By Drew Taylor | The Playlist February 6, 2012 at 5:07PM
Today in various cities across the globe (and linked, through the magic of technology, seamlessly), Sony presented a smattering of footage from July's hotly anticipated reboot "The Amazing Spider-Man," as well as the brand new (3D!) trailer. While much of the footage seems fairly familiar, with many of the same story beats being hit from Sam Raimi's original 2002 iteration, there were enough surprises to hold our interest, and visually the movie appears to be absolutely ravishing -- deep and immersive in ways most 3D movies lack.
The presentation started with each city being introduced – in Rio de Janeiro, the audience watched alongside longtime franchise producer Avi Arad and Emma Stone (who plays the reboot's Gwen Stacy); in London they were menaced by Rhys Ifans (Curt Connors aka The Lizard); in New York we were graced by Spider-Man himself Andrew Garfield; and in Los Angeles director Marc Webb acted as the de facto master of ceremonies, introducing the clips and tossing it over to the various international audiences.
Then they ran the new trailer, in 3D no less. The clip was very quick but gave a good sense of the universe that the new team is trying to create – nerdy Peter Parker is bullied at school, falls in love with the glamorous Gwen Stacy, lives with his aunt and uncle (Martin Sheen and Sally Field), and, after being bitten by a glowing spider, begins developing superpowers. It sounds pretty familiar so far, right? A lot of the footage did seem eerily reminiscent, and the tagline of "the untold story" seems a bit of a mislead (unless Spider-Man having a skateboard is "untold"). Even the central conflict of Peter Parker coming under the tutelage of a scientist with a god complex (who of course becomes a superhuman monster) closely mirrors plot of the first and second Sam Raimi "Spider-Man" entries.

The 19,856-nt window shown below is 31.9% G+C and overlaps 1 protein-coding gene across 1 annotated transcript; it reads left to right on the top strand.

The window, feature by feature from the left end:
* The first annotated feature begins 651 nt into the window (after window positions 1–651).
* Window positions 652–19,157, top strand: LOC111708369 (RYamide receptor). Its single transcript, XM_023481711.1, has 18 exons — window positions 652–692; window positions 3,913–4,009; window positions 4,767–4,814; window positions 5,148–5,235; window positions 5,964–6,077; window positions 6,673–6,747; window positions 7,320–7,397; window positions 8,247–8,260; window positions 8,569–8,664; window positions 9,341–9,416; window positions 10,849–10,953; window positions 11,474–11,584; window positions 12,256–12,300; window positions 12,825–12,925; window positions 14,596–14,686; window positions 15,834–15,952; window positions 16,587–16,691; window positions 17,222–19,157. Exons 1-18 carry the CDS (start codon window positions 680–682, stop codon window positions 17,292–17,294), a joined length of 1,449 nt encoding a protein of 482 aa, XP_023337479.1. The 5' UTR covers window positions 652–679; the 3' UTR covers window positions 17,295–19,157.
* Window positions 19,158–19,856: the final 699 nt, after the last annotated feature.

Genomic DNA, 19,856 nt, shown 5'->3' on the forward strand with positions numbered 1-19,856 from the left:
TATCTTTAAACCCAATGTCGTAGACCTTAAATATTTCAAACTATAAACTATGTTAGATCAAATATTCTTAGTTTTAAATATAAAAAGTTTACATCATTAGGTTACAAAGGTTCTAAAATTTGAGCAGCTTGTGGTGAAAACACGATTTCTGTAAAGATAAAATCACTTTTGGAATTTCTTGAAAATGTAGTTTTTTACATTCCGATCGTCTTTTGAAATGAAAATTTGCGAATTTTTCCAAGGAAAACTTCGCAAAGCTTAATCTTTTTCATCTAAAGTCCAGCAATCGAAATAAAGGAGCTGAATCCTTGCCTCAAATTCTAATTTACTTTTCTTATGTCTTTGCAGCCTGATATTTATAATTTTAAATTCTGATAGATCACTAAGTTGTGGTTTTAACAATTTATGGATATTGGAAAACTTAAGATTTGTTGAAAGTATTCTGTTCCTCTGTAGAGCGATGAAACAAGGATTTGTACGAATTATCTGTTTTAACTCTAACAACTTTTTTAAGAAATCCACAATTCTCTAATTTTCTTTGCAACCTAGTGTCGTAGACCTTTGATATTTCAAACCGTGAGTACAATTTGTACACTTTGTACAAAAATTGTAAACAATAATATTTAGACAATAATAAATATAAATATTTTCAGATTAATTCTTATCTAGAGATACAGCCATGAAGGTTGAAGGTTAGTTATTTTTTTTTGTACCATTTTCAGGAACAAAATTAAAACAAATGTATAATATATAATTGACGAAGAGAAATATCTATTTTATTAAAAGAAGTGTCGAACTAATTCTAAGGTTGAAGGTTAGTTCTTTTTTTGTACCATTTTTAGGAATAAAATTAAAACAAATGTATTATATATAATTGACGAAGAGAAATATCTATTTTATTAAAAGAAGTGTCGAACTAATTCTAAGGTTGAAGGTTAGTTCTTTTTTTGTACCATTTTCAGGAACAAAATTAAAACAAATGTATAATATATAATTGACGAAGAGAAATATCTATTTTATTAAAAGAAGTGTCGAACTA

Where the footage seems different is in the approach – Spider-Man seems to brood more. There's less bounce in his spider-webs. He brushes up against Gwen's father, Captain Stacy (Denis Leary). At the dinner table, Peter says that he thinks Spider-Man is doing what the police can't. Captain Stacy bristles. Gwen giggles uncomfortably. In a telling sequence teased in the trailer, Spider-Man is surrounded by a bunch of armed policemen and unmasked and he still manages to kick all of their asses (Spider-Man, his face bruised and bloodied) -- it's one of the trailer's more memorable images.
As the trailer progresses, more of the action sequences are shown, with Connors injecting himself with the lizardy serum (you don't see his face in the trailer, but we did see it in the footage shown afterwards), and Spider-Man swinging around a neon-lined New York City. The visuals are considerably darker this time around – we're mercifully free of the sunny god-and-country optimism of Raimi's trilogy. Instead, things are denser, deeper, and more complex. The 3D looks genuinely amazing, with each scene having an extra layer of oomph and pop. Spider-Man's suit, in particular, is kind of hypnotic to watch. It glitters, catching moonlight or streetlight, making him look more organic and complex.
The trailer ends with a gee-wow moment of a structure crashing down on the top of a building, and Spider-Man zooming off towards the camera. And it's hard not to be impressed. So far the footage hasn't inspired much excitement, but probably because so little of it was actually finished. Seeing a more completed version of the action not only gives you a greater sense of what the movie will be, but how it will be different. It might be the same story slightly altered but it seems like the filmmakers have given it their all; this will hopefully be a very distinct Spider-Man, tonally (more comic book-y wisecracks!) and visually (there's a great shot of the Lizard's tail descending behind Peter that looks positively "Alien"-y).